Letter: Look For a Better and More Feasible Solution

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Tuesday evening the City Council responded to public requests for two studies into the Laguna Residents First (LRF) ballot initiative. If LRF’s initiative is approved in November, it would call for the public to vote before various kinds of developments can be approved. The request was to provide an economic impact analysis on the City if the initiative were to pass as well as recommendations to better achieve constraints on unwanted developments. The concern expressed by many has been that while the LRF ballot initiative is constructive in calling out developments that should be constrained it accidentally goes much too far and puts handcuffs on “good” projects. By doing so it creates a lack of predictability for those willing to invest in Laguna thereby creating an embargo on needed improvements to our aging commercial real estate stock as well as apartments. The growing seedy appearance of our town would accelerate if the ballot initiative is approved.

The initial response Tuesday evening from LRF proponents is criticism of both studies. It’s somewhat understandable because people are passionate about their LRF initiative. But I’m an optimist. My hope is that proponents will declare victory by celebrating that their work produced a focus on what it is in Laguna that we want to protect and avoid and that the City Council is prepared to address methods for better ensuring this.

We have months to either create an alternative ballot initiative that avoids the current one’s pitfalls as well as consider modifications to the City’s codes that apply to project approvals. My hope is that the passion behind LRF can be re-channeled to best address how to have desired development be promoted and undesired blocked. This should not be a win/lose moment. The LRF proponents did not lose on Tuesday evening by hearing the pitfalls of the initiative. Their goal should be assuring sound development regardless of how this is achieved.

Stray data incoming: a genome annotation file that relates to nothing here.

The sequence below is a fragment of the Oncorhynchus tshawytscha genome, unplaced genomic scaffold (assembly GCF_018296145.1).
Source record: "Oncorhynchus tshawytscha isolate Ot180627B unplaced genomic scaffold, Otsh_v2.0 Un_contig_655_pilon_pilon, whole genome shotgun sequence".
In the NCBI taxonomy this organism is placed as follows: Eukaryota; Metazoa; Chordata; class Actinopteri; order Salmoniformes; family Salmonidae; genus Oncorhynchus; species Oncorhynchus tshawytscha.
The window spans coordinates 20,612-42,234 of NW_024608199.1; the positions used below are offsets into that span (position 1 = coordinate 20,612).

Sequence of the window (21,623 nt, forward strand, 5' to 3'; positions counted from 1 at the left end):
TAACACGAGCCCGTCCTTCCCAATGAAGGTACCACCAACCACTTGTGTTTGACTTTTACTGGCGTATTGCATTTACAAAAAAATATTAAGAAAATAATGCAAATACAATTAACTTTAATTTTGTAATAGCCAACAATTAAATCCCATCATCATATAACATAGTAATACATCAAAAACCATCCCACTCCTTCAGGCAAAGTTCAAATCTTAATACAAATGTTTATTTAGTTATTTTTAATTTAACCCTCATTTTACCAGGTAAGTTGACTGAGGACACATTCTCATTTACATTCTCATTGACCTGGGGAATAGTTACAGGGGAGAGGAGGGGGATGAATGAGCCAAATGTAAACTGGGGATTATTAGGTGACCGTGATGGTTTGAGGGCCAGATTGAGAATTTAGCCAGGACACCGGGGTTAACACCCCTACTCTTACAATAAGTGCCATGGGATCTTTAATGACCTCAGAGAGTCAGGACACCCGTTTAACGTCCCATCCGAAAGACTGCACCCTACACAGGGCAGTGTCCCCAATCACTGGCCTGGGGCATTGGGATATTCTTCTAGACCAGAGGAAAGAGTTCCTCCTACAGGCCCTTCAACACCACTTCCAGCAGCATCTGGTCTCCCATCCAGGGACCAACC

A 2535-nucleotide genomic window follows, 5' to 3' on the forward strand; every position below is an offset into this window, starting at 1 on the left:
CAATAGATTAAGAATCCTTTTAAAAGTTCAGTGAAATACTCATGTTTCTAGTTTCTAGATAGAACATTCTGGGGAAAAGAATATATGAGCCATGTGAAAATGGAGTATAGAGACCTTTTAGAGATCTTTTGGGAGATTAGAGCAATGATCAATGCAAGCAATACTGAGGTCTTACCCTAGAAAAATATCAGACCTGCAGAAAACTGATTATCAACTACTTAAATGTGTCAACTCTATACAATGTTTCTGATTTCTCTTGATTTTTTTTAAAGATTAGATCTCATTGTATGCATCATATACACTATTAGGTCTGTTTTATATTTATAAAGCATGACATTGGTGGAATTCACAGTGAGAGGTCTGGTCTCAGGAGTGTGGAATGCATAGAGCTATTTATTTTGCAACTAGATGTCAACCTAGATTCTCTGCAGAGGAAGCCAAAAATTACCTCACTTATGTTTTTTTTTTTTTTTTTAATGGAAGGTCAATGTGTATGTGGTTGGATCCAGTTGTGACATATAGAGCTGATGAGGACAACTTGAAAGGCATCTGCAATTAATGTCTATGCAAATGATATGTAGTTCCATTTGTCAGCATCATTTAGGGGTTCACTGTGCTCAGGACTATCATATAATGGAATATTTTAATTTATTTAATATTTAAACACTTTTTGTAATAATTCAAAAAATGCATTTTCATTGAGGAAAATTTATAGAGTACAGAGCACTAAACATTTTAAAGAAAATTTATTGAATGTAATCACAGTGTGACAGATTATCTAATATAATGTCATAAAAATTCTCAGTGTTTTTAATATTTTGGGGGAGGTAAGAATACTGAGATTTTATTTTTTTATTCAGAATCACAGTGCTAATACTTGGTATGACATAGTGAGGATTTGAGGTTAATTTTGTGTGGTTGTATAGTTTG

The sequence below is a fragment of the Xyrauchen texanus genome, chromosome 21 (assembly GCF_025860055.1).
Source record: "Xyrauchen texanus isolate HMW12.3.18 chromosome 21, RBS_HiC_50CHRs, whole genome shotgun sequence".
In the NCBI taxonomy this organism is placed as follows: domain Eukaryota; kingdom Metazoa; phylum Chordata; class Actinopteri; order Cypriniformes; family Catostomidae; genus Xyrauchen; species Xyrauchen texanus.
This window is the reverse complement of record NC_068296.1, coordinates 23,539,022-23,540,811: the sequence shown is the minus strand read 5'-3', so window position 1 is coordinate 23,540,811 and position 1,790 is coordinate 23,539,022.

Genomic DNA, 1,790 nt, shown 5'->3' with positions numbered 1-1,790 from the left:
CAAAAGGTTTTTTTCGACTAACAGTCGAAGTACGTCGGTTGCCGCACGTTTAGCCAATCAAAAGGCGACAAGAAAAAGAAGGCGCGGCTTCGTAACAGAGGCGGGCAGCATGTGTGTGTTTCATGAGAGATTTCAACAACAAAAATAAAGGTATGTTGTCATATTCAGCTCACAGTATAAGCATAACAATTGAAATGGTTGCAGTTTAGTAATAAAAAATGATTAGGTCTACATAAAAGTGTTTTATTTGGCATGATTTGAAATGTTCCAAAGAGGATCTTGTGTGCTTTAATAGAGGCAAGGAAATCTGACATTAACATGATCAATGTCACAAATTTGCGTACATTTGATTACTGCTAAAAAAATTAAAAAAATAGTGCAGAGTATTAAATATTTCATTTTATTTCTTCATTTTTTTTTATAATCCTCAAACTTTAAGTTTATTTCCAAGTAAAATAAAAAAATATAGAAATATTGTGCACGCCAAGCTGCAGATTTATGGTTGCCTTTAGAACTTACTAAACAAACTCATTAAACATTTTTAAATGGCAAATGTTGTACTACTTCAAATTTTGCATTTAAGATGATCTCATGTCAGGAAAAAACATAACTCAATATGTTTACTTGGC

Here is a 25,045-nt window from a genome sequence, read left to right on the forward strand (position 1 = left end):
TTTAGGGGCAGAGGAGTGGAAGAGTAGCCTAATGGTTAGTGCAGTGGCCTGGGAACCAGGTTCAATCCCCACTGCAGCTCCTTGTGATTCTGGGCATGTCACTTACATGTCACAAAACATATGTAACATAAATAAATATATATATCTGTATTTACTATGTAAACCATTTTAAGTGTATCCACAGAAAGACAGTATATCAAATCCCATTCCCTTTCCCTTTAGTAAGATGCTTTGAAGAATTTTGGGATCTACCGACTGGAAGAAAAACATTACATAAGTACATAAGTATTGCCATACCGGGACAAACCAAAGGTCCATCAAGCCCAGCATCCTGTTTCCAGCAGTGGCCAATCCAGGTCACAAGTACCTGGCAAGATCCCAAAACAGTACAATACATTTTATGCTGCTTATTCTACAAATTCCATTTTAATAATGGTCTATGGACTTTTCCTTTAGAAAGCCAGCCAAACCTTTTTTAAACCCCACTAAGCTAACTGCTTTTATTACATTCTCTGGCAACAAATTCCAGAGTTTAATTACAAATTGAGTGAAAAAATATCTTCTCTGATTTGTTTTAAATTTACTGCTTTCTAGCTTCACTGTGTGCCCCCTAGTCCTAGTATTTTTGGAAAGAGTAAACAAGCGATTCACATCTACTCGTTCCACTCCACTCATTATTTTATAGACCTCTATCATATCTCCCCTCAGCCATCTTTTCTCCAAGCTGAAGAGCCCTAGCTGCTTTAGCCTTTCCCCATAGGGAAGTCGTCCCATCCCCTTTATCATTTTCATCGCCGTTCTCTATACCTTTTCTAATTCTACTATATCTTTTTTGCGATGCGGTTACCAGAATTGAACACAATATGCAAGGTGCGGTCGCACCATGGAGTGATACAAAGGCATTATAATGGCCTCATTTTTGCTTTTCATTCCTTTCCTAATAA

Finally, for those who signed the ballot initiative without knowing all of the detail that’s baked in the document, by signing it you raised the visibility of important issues. You’re totally able to pivot to working together to support a better and more feasible solution. Your signature doesn’t mean you need to continue supporting it as flaws are highlighted nor that you need to vote for it this fall.

Joe Hanauer, Laguna Beach

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  1. Mr. Hanauer –

    Truly, with all respect, I believe your thoughts and aspirations are too hopefully naive.

    Unfortunately, from what we’ve seen so far, Liberate Laguna/Laguna Forward and the City Council members it has funded have absolutely no desire to work together with residents.

    Their ongoing lack of transparency, back room wheeling and dealing, and autocratic decision-making is only designed to preferentially favor developers and commercial property owners in the Downtown area – residents are treated like nuisances and impediments who need to be pushed out of the way and steamrolled over. Just ask Peter Blake, Sue Kempf and City Manager Shohreah Dupuis – all who have openly proclaimed their hyper-focus-sole-purpose is to monetize Laguna by promoting more tourism and creating conditions that favor businesses, commercial property owners and developers – all at residents’ expense and the village’s historic detriment.

    By extension, one can not read the Downtown Specific Plan without recognizing that it’s hugely business favorable and resident neglectful – posing a grave threat to the charm and historic beauty of Laguna Beach, all without any input or consideration for the residents who pay approximately 70% of the City’s taxes.

    The deep-pocket Liberate Laguna/Laguna Forward developers have marshaled their purchased City Council clout to push their pro-development agenda – now going so far as to hire an outside heavy-weight political consulting firm to spin and sell their profiteering, overdevelopment agenda.

    This does not sound like anyone who wants to work willing with the residents of Laguna.

    Ballot initiatives in Costa Mesa and Newport Beach are very similar to the ones being proposed here have been very successful in staving off overdevelopment while also leaving plenty of room for developers to create compatible, responsible, reasonable projects that strike a balance between developers’ aspirations and residents’ needs.

    This is a strong, nuanced initiative, well-crafted over three years of development – not something cobbled together as a last minute, hail Mary pass to divert the public. And right now, it is the best single preventative measure to protect Laguna from the overt kind of overdevelopment we’ve seen in Dana Point and Huntington Beach.

    While I applaud the excellent job you did with the Pottery Shack project, I suggest you consider the nature and goals of those seeking to redevelop Laguna – I firmly believe they are not of your stature or values.

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